It's rare these days to encounter computers or applications that don't, in some way, rely on a network connection. General networking principals apply to virtual machines just as they apply to physical ones. But because the host's network adapters will be providing resources for all VMs, there are some special considerations.
In this article, I'll present some ways to design networks with virtualization performance in mind.
Note: For an introduction to working with Virtual Server's networking options, see Configuring virtual networks in Virtual Server – Microsoft Virtual Server from the ground up.
Managing host network adapters
When multiple VMs perform network-intensive operations, the host's network adapter can become a bottleneck. In the simplest network configuration, a Virtual Server host computer will have only physical network port. Although this system will allow you to share the network adapter with VMs, you can add some security and manageability by adding a second network port.
Figure 1 shows an example. Since it's a good idea to isolate network traffic (for security and performance reasons), you can choose to place all VMs on a separate virtual LAN (VLAN) on your switch.
Figure 1: Using multiple host network adapters
Since Virtual Server allows you to connect up to four virtual NICs per VM, you can add additional physical network connections, as needed.
Using the Virtual DHCP Server
Virtual Server's built-in DHCP Server can be enabled for virtual networks and can help you create logically separate networks on the same physical network segments. By using differing IP address ranges, this technique can help segregate network traffic without requiring the configuration of VLANs or other devices on your switches.
Figure 2 shows an example of a potential configuration.
Figure 2: Using DHCP to logically isolate network traffic
Using NIC teaming
NIC teaming allows multiple network ports to act as one logical unit, with two main goals. The first is automatic fail-over. If one of the connections becomes unavailable (due to a port or switch failure), the other port can seamlessly take over the load.
The other goal is performance. Having multiple ports working together in a group can increase effective bandwidth. Keep in mind that some configurations will depend on support from the network infrastructure side (for example, port grouping options on switches).
Another network optimization is to change the default TCP packet size. If you'll be routinely transferring large files (such as VHDs) between servers, using Jumbo Frames can greatly reduce overhead and increase performance.
Virtual Server and firewalls
It usually goes without saying that firewalls and port-level filters provide an important layer of defense for Virtual Server hosts and VMs. Theoretically, if an unauthorized user gained access to your Virtual Server host, she could gain access to the VMs themselves.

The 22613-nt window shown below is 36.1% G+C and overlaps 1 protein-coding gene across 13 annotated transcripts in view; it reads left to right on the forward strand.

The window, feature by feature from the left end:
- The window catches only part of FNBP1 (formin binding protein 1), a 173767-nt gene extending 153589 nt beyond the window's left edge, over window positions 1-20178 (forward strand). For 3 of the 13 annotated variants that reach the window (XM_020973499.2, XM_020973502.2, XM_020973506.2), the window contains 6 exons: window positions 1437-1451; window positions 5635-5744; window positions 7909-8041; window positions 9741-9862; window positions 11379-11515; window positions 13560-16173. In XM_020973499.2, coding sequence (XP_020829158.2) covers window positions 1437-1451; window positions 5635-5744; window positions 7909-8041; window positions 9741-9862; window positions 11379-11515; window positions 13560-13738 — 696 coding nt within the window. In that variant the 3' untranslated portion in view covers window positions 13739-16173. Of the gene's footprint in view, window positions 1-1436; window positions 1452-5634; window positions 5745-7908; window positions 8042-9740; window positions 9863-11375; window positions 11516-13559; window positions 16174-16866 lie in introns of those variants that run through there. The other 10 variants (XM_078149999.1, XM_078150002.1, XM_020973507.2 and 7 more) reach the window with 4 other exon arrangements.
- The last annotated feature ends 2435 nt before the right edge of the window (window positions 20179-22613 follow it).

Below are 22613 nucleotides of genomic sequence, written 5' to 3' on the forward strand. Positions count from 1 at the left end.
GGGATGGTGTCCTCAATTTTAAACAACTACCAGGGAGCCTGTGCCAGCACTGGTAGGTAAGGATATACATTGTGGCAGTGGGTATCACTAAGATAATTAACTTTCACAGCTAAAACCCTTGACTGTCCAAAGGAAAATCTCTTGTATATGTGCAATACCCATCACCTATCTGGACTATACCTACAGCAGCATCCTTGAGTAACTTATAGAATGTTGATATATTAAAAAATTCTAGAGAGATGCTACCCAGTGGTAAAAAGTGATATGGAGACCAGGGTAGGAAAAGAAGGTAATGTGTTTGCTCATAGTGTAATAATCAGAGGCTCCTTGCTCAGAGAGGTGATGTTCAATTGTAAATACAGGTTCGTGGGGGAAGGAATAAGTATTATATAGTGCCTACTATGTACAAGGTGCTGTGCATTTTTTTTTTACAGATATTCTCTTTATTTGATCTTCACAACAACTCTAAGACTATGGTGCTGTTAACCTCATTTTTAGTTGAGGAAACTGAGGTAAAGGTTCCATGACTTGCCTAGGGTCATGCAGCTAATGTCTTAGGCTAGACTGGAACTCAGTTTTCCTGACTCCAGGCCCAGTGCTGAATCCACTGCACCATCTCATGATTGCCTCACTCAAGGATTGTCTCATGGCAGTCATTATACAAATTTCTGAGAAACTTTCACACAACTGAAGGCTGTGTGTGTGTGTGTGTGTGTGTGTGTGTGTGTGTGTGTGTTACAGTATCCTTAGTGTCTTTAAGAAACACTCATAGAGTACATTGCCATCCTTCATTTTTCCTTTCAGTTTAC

If you want to place a firewall between Virtual Server and potential users, you'll need to keep in mind the ports you might need to open to make various services available (see Table 1).
|TCP Port Number||Purpose||Notes|
|1024||Virtual Server administration Web site||The port can be changed during the installation of Virtual Server, or afterwards (see Chapter #9 for details). Administrators can also enable SSL within IIS.|
|5900||VMRC Server||By default, the VMRC server is disabled. The port number can be modified using the Virtual Server Administration Web Site (see Chapter #9).|
|88, 137, 138||VMRC Kerberos Authentication||These ports are used only when Kerberos is being used (for example, when Active Directory-based users are attempting to authenticate to the VMRC server).|
|137-139||NetBIOS over TCP/IP||This is only necessary if NetBIOS is being used for file transfers across the firewall.|
Table 1: TCP Ports used by various Virtual Server-related services
Monitoring network-related performance
When planning for virtualization network configurations, it can be useful to get statistics about traffic traversing the host and guest interfaces. Table 2 provides an example of statistics that can be collecting using Windows System Monitor.
When measured at the host level, you can get an aggregate summary of how much bandwidth is being used and if there's an outbound queue. To drill-down on the source of the network information, each guest OS can be monitored. You can further filter the details per network adapter.
|Measures the total rate of data transfer over the selected instance(s).|
|These counters show network traffic based on the number of packets transferred. You can determine the average packet size by comparing this value to the number of bytes transferred. The resulting value (bytes/packet) will help determine if jumbo frames might help improve performance.|
|Current bandwidth||This counter attempts to show the theoretical maximum transfer rate for a connection. Note that this data is not always accurate.|
|Output queue length||This counter shows the number of packets that are waiting to be processed. Most modern network adapters perform queuing at the hardware level, so the fact that the queue is 0 does not necessarily indicate that processes are not waiting for network access.|
| -Packets outbound errors
-Packets received errors
-Packets outbound discarded
-Packets received discarded
|These counters show the numbers of errors that occurred during network transmissions. On busy networks, some errors are acceptable. A large number of errors could indicate a network-level problem.|
Table 2: Network performance counters of the "Network Interface" object
You can configure networks to better support virtual machines in many ways. We looked at methods for segmenting traffic, increasing throughput, configuring firewalls and monitoring network statistics. All of this can help optimize network performance in virtualized environments of any size.